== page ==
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Partner evaluation and due diligence

Evaluating export partners

While a lot of time and energy is invested in seeking and pitching to potential buyers, trade partnerships work both ways. You also need to evaluate whether a partnership is actually right for your business.

Evaluation should happen during negotiations with channel partners such as distributors, importers, retailers, wholesalers and agents. It’s best to vet them properly before you spend (or waste) time conducting due diligence. 

Here are some key factors to consider. 

PortfolioCategory experienceDo they have a successful track record with the product or category?
Portfolio capabilityIs your variety and price point in their portfolio? How many comparable products do they have?
Business alignmentAre your business goals and objectives reciprocated by the distributor? What are their sales projections for your wines?
Longevity and industry reputationHow well established are they? What is their reputation?
GeographyMarket/territory coverage
Can the distributor demonstrable success or potential success within your desired geography?
ChannelChannel/client focus
Are your desired sales channels achievable with this distributor?
Relationship with key buyers
Do they have proven connections with your chosen sales channel?
Scale and scopeSales force
Do they have a team that can manage the volume? Are they knowledgeable and do they have a reputation for professionalism? How many salespeople do they have and are they exclusive to you?
Sales, revenue or other performance
Do they have some form of evidence that they reach sales and income targets? What margins do you need to factor in?
Size of distributor
Does their size reflect the size of your business? If you’re unsure, check the size of other wineries in their portfolio.
In-house and outsourced promotional capability
Do they have a promotional capability – either in-house or outsourced? What are their marketing and service strengths in this market?
FacilitiesWarehousing and transport facilities/services
Do they have facilities and complementary services that are appropriate to your quantity of wine and target channels?

Managing incoming enquiries

You don’t always have to pitch to partners – they may come to you. While an unsolicited enquiry may result in a new distributor for your wine, there are some people and organisations who seek to take advantage of exporters. Protect yourself and check the credentials of any enquirer. 

Before sending any information or wine to an enquirer, confirm they have a legitimate business, and that their enquiry is genuine. Also keep an eye on Scamwatch, which contains a list of known scams.

If a potential partner is genuine, they will expect you to ask questions such as:

  • How did you find out about our business and wines?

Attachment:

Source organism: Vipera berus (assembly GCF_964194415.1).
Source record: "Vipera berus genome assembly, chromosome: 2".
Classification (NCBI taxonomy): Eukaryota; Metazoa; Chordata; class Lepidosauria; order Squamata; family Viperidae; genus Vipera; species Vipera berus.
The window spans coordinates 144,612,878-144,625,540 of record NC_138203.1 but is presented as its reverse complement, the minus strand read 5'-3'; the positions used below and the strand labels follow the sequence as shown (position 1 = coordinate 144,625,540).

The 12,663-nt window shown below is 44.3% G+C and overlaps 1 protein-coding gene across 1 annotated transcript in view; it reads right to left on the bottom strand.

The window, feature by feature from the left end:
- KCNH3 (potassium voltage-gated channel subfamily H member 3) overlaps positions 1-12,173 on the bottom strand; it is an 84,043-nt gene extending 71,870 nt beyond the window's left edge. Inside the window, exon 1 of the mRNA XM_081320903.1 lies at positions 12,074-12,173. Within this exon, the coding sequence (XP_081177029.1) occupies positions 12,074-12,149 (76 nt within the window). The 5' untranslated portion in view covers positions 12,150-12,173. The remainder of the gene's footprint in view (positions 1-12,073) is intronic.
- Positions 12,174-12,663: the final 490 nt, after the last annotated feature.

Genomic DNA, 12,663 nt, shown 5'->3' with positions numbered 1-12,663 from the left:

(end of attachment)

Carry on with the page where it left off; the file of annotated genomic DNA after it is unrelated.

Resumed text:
• Do you have a website or company profile I can look at?
  • Are you an agent/distributor/importer/retailer?
  • How long have you been in business?
  • What other Australian wine exporters do you work with? What other overseas exporters?
  • What are your plans for working with my company?

Conducting due dilignce

One of the biggest pitfalls for wine exporters is failing to conduct partner due diligence. This stage involves undertaking a detailed examination of your selected distribution partner, necessitating direct discussions between key parties and conducting final background checks, as well as consideration of contractual elements. 

Here’s a quick checklist to run through before signing any contracts. Most of these due diligence checks can be conducted through online research, trade interviews and market inspections, although some will only be possible when meeting in person. 

Due diligence checklist

  • Financials – obtain credit reports with third-party specialists (e.g. Dun & Bradstreet Business Credit Reports) and credit references from key suppliers.

  • Producer relationships and sales performance – seek relevant feedback from other producers who have an established trading history with the distributor, most notably regarding meeting performance expectations.
  • Key account relationships – obtain appropriate information from key accounts (customers) being serviced by the distributor.
  • Interactions/reputation with industry and government organisations – seek helpful feedback from in-market representatives from Wine Australia, Austrade and state government trade offices.
  • Geographical presence and penetration – check the distributor has clear presence and penetration in the areas you hope to export to, with a clear route to market.
  • Current portfolio – ensure the portfolio of their distributed wines matches the level of penetration, presence and country/state/provenance/city that you would like to achieve.
  • Route to market – check the distributor currently sells to the places you hope to have your wines in, with reliable partnerships and quality routes to market.
  • Promotional calendar, activities and awareness – ensure the distributor has a clear understanding of the promotional activities that are involved and evidence of achieving this.
  • Business objectives – ensure your goals and objectives meet the intent of the distributor.
  • Physical premises – investigate the location and size of physical premises, with a direct route to market or on-sold.

This content is restricted to wine exporters and levy-payers. Some reports are available for purchase to non-levy payers/exporters.

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This content is restricted to wine exporters and levy-payers. Some reports are available for purchase to non-levy payers/exporters.